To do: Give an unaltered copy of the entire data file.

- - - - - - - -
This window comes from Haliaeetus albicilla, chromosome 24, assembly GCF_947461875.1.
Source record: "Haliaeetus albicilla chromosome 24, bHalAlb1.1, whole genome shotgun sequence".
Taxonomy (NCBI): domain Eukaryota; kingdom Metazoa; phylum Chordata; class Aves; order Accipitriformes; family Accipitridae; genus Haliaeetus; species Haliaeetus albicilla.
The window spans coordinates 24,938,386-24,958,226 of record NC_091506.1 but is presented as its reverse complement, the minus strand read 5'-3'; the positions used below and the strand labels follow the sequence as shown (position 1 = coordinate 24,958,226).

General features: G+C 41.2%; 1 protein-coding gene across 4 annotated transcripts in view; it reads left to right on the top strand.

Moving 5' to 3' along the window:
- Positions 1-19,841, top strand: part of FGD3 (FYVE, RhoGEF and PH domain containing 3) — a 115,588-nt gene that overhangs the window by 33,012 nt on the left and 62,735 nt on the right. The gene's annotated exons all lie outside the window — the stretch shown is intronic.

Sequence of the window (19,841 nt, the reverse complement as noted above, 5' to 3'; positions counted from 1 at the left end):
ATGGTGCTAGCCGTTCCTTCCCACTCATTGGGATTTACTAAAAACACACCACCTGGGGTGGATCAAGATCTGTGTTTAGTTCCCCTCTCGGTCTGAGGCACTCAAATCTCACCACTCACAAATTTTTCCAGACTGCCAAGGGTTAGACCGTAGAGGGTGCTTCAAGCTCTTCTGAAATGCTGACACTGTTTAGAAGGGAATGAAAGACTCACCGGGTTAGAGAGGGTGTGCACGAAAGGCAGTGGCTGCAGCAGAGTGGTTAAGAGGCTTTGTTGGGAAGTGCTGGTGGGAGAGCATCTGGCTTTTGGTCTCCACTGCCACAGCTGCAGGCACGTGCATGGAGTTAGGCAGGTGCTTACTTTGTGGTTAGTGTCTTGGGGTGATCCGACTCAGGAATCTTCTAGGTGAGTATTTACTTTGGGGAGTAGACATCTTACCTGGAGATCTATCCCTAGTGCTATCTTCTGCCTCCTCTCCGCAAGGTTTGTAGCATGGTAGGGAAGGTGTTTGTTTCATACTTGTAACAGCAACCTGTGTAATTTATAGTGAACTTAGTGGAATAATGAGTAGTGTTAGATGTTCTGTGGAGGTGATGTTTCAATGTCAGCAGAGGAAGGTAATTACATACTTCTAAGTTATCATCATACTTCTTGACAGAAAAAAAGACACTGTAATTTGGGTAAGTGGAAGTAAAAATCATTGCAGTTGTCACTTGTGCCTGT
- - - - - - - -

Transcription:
This window comes from Haliaeetus albicilla, chromosome 24, assembly GCF_947461875.1.
Source record: "Haliaeetus albicilla chromosome 24, bHalAlb1.1, whole genome shotgun sequence".
Taxonomy (NCBI): domain Eukaryota; kingdom Metazoa; phylum Chordata; class Aves; order Accipitriformes; family Accipitridae; genus Haliaeetus; species Haliaeetus albicilla.
The window spans coordinates 24,938,386-24,958,226 of record NC_091506.1 but is presented as its reverse complement, the minus strand read 5'-3'; the positions used below and the strand labels follow the sequence as shown (position 1 = coordinate 24,958,226).

General features: G+C 41.2%; 1 protein-coding gene across 4 annotated transcripts in view; it reads left to right on the top strand.

Moving 5' to 3' along the window:
- Positions 1-19,841, top strand: part of FGD3 (FYVE, RhoGEF and PH domain containing 3) — a 115,588-nt gene that overhangs the window by 33,012 nt on the left and 62,735 nt on the right. The gene's annotated exons all lie outside the window — the stretch shown is intronic.

Sequence of the window (19,841 nt, the reverse complement as noted above, 5' to 3'; positions counted from 1 at the left end):
ATGGTGCTAGCCGTTCCTTCCCACTCATTGGGATTTACTAAAAACACACCACCTGGGGTGGATCAAGATCTGTGTTTAGTTCCCCTCTCGGTCTGAGGCACTCAAATCTCACCACTCACAAATTTTTCCAGACTGCCAAGGGTTAGACCGTAGAGGGTGCTTCAAGCTCTTCTGAAATGCTGACACTGTTTAGAAGGGAATGAAAGACTCACCGGGTTAGAGAGGGTGTGCACGAAAGGCAGTGGCTGCAGCAGAGTGGTTAAGAGGCTTTGTTGGGAAGTGCTGGTGGGAGAGCATCTGGCTTTTGGTCTCCACTGCCACAGCTGCAGGCACGTGCATGGAGTTAGGCAGGTGCTTACTTTGTGGTTAGTGTCTTGGGGTGATCCGACTCAGGAATCTTCTAGGTGAGTATTTACTTTGGGGAGTAGACATCTTACCTGGAGATCTATCCCTAGTGCTATCTTCTGCCTCCTCTCCGCAAGGTTTGTAGCATGGTAGGGAAGGTGTTTGTTTCATACTTGTAACAGCAACCTGTGTAATTTATAGTGAACTTAGTGGAATAATGAGTAGTGTTAGATGTTCTGTGGAGGTGATGTTTCAATGTCAGCAGAGGAAGGTAATTACATACTTCTAAGTTATCATCATACTTCTTGACAGAAAAAAAGACACTGTAATTTGGGTAAGTGGAAGTAAAAATCATTGCAGTTGTCACTTGTGCCTGT